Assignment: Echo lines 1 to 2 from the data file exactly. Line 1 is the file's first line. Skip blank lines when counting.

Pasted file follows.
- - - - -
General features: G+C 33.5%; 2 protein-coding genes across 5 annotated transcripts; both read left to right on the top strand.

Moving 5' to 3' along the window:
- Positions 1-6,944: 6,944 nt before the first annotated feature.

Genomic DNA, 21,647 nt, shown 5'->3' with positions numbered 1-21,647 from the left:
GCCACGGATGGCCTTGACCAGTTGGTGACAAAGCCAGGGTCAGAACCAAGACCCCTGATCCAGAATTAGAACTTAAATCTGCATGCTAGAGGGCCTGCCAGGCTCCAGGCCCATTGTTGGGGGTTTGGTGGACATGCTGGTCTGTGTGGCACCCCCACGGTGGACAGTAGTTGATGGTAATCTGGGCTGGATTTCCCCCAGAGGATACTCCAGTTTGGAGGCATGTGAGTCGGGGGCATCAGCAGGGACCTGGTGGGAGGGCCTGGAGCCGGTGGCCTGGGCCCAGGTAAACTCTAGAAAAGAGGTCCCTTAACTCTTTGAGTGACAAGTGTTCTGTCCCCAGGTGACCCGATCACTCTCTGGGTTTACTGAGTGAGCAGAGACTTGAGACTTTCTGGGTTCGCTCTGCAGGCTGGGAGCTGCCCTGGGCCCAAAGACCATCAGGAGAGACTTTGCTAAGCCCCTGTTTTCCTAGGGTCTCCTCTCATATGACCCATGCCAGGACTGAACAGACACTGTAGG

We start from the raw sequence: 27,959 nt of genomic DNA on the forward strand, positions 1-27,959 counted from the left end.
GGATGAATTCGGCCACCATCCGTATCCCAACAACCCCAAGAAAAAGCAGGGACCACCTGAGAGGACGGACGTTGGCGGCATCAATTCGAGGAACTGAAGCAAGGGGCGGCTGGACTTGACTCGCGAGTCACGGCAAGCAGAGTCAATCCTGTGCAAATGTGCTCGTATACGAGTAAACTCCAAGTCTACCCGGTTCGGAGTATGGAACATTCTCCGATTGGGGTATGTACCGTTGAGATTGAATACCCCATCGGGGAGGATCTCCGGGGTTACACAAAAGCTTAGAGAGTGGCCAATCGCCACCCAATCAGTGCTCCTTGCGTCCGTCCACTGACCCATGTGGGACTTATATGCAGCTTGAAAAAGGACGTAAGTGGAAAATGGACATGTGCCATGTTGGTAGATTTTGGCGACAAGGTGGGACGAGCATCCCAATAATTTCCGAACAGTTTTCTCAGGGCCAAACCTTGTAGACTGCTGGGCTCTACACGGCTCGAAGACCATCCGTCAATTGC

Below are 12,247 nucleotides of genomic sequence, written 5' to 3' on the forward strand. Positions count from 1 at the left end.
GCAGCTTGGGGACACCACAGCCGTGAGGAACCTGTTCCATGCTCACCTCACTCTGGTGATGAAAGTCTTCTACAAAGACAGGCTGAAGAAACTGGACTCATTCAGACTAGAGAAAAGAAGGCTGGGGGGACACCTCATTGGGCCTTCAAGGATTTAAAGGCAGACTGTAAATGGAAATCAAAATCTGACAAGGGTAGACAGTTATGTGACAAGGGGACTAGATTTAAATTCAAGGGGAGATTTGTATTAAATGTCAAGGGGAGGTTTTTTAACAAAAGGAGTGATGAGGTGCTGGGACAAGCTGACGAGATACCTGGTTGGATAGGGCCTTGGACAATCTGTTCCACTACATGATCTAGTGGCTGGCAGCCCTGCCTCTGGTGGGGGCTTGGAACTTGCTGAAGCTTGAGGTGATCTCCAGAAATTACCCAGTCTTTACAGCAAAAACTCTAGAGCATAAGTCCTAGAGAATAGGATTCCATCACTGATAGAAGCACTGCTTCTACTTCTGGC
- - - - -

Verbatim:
General features: G+C 33.5%; 2 protein-coding genes across 5 annotated transcripts; both read left to right on the top strand.

Moving 5' to 3' along the window: